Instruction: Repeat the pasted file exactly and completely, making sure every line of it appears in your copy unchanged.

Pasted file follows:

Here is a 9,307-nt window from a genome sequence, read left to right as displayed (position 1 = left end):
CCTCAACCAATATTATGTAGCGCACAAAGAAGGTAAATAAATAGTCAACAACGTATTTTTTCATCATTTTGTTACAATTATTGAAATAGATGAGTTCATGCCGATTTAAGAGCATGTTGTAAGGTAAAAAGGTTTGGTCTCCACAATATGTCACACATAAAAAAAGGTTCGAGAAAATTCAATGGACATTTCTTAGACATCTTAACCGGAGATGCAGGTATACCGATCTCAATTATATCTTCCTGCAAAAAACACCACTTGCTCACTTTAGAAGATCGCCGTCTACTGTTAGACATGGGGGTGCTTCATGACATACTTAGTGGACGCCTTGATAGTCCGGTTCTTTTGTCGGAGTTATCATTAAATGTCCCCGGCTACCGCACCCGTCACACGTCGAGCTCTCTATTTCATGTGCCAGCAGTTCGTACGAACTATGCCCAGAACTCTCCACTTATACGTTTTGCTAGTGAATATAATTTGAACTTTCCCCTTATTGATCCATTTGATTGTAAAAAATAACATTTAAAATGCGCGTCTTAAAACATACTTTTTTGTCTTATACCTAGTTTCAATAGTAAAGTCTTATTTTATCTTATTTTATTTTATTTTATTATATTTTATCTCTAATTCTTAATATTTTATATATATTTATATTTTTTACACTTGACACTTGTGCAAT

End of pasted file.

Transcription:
Here is a 9,307-nt window from a genome sequence, read left to right as displayed (position 1 = left end):
CCTCAACCAATATTATGTAGCGCACAAAGAAGGTAAATAAATAGTCAACAACGTATTTTTTCATCATTTTGTTACAATTATTGAAATAGATGAGTTCATGCCGATTTAAGAGCATGTTGTAAGGTAAAAAGGTTTGGTCTCCACAATATGTCACACATAAAAAAAGGTTCGAGAAAATTCAATGGACATTTCTTAGACATCTTAACCGGAGATGCAGGTATACCGATCTCAATTATATCTTCCTGCAAAAAACACCACTTGCTCACTTTAGAAGATCGCCGTCTACTGTTAGACATGGGGGTGCTTCATGACATACTTAGTGGACGCCTTGATAGTCCGGTTCTTTTGTCGGAGTTATCATTAAATGTCCCCGGCTACCGCACCCGTCACACGTCGAGCTCTCTATTTCATGTGCCAGCAGTTCGTACGAACTATGCCCAGAACTCTCCACTTATACGTTTTGCTAGTGAATATAATTTGAACTTTCCCCTTATTGATCCATTTGATTGTAAAAAATAACATTTAAAATGCGCGTCTTAAAACATACTTTTTTGTCTTATACCTAGTTTCAATAGTAAAGTCTTATTTTATCTTATTTTATTTTATTTTATTATATTTTATCTCTAATTCTTAATATTTTATATATATTTATATTTTTTACACTTGACACTTGTGCAAT